Actes de la Conférence > Contributions par auteur > Huysmans Martijn

The Effect of Delimited Geographical Indication Areas on Retail Prices: A European Study
Gero Laurenz Höhn  1, *@  , Martijn Huysmans  2@  , Christophe Crombez  1@  
1 : Catholic University of Leuven - Katholieke Universiteit Leuven  (KU Leuven)  -  Site web
Oude Markt 13 - bus 5005, 3000 Leuven -  Belgique
2 : Utrecht University [Utrecht]  -  Site web
Heidelberglaan 8, 3584 CS Utrecht -  Pays-Bas
* : Auteur correspondant

The spatial delimitation of a geographical indication (GI) is at the heart of GI product specifications. Prior theoretical work suggests that the stipulated size of this delimited area affects prices of GI products. Larger delimited areas are expected to result in lower prices due to fewer quantity restrictions and lower average quality. However, this economic effect of GI areas has not been investigated broadly despite the regulatory importance of GI delimitations. With our study, we provide direct empirical evidence of the negative association between GI area size and retail prices.

Our main contributions to extant GI research are as follows. First, our econometric analyses are based on retail prices of GI hams and explicitly include the delimitations of GI areas in square kilometres. Second, we incorporate novel product-specific controls and highlight their relevance regarding GI premium estimations. Third, our pan-European analysis comprises a representative number of various raw hams from across the EU. Also, our sample includes all official EU origin-related food labels, i.e. Protected Designations of Origin (PDOs), Protected Geographical Indications (PGIs) and Traditional Specialties Guaranteed (TSGs).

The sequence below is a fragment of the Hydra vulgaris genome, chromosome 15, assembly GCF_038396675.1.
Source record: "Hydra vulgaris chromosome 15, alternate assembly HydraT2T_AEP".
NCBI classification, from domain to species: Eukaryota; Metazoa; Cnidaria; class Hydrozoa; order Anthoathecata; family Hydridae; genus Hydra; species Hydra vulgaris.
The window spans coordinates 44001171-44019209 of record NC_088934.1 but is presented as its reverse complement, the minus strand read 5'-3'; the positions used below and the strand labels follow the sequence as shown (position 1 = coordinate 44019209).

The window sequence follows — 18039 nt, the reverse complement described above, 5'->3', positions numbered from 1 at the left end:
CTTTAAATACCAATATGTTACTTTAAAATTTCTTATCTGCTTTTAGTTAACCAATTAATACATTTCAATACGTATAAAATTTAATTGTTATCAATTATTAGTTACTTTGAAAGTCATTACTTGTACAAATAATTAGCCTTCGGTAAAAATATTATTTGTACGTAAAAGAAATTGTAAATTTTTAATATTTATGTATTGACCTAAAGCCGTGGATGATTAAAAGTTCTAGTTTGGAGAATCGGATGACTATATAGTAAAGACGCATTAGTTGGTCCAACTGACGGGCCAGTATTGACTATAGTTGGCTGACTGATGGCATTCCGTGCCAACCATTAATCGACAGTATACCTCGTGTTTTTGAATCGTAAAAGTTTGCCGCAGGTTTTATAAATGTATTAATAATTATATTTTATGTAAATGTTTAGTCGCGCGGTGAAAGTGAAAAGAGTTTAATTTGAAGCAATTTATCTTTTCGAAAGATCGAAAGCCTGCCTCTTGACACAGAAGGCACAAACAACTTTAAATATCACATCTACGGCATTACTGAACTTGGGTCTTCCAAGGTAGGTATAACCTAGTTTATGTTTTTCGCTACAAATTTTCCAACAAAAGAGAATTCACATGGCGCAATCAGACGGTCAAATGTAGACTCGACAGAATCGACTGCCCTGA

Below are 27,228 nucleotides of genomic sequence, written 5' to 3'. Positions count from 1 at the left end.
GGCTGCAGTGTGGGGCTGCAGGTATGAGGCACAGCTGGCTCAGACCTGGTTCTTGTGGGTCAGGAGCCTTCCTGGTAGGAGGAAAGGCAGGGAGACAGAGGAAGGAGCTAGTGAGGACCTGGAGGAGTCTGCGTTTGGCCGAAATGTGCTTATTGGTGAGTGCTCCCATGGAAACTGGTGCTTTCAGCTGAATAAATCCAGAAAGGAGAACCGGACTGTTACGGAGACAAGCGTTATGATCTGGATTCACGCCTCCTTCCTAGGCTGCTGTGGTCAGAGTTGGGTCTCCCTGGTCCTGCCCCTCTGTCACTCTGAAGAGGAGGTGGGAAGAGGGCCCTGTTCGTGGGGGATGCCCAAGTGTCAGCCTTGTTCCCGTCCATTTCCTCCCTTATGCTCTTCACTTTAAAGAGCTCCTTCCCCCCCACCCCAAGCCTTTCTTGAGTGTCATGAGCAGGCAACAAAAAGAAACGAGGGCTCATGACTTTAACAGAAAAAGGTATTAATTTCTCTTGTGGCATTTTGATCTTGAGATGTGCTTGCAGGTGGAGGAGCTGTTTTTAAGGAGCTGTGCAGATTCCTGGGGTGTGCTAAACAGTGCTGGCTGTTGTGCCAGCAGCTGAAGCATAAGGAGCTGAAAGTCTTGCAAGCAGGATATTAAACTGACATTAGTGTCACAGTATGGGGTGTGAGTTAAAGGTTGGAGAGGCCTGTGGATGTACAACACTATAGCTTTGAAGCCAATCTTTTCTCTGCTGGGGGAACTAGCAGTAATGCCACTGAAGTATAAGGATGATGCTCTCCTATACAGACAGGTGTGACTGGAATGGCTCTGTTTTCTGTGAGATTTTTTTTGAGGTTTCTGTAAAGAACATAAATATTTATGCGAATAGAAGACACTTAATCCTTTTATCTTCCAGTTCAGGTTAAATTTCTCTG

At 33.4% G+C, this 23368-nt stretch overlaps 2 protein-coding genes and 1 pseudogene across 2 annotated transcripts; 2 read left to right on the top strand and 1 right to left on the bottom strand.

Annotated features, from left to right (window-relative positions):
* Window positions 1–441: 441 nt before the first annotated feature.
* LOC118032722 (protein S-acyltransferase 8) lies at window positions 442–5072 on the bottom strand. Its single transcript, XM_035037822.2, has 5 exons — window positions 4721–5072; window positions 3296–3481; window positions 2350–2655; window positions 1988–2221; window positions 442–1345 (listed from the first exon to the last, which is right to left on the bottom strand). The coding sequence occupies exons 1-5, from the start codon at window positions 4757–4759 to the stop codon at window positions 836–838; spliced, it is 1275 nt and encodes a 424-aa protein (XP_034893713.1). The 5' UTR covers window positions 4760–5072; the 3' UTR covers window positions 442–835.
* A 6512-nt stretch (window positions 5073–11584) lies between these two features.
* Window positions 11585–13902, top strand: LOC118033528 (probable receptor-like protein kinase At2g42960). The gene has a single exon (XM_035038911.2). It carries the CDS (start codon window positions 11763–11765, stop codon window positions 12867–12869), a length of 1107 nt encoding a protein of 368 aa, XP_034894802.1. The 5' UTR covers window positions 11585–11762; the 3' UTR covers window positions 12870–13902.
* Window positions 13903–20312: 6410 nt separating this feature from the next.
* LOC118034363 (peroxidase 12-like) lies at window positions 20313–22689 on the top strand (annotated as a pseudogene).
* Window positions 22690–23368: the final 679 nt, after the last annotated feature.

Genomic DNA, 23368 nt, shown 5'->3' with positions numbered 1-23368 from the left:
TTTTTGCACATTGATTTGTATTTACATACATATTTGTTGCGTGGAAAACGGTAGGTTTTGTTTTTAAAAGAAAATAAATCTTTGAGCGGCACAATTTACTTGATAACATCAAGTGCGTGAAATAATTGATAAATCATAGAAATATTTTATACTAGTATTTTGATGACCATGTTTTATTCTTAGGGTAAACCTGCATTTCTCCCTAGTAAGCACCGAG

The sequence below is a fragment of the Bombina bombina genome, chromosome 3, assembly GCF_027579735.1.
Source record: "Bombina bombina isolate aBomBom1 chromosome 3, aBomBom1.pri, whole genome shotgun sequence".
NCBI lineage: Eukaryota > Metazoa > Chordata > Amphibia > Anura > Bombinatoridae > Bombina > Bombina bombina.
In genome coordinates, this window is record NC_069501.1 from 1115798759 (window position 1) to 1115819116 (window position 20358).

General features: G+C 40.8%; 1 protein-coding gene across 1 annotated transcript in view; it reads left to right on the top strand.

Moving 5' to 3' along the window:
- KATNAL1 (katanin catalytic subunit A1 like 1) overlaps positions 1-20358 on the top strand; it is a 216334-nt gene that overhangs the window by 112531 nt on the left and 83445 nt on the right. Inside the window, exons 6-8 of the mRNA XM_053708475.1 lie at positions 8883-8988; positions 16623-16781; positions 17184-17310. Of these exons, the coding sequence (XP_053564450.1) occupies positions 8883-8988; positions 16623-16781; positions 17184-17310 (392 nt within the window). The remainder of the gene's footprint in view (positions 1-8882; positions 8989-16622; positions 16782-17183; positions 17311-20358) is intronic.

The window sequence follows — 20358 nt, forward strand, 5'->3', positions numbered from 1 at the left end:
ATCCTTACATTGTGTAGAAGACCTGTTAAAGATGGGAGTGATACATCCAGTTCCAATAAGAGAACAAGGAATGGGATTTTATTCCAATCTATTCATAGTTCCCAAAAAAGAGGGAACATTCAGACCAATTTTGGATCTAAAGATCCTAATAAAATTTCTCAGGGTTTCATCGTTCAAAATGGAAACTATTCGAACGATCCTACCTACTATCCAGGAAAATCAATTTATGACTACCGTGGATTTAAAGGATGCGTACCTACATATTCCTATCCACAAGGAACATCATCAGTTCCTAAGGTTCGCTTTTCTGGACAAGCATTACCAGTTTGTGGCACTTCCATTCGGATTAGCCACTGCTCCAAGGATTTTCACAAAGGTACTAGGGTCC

We collected cross-sectional price data of more than 750 raw hams sold in online supermarkets operating in the capitals of 11 EU Member States, namely Austria, Belgium, France, Germany, Ireland, Italy, Luxembourg, the Netherlands, Portugal, Slovenia and Spain. Furthermore, we created a novel dataset of GI areas of 22 hams from 9 countries by measuring the size of the respective delimited area in square kilometres. While the smallest GI in our sample originates from an area of less than 35 square kilometres, the largest area goes beyond 20,000 square kilometres.

Fixed effect regressions on our full sample confirm that PDOs can achieve a price premium compared to uncertified hams, while there is no significant premium for typically larger PGIs. In general, the introduction of ham-specific controls such as maturation time and the use of special pig breeds significantly improves our estimates, suggesting that GI premiums ignoring such product-specific controls are biased.

Finally, regressions on our subsample of GI hams explicitly incorporate the size of GI areas in square kilometres. Our results indicate that for larger GI areas, prices are expected to be considerably lower as outlined by extant theory. Surprisingly, the comparative size of a GI is more influential than being regulated under a PGI or PDO specifically. Therefore, our study underscores that GI delimitations must be well-founded by producers and policy-makers as the size of a GI is a relevant price determinant in the EU ham market.


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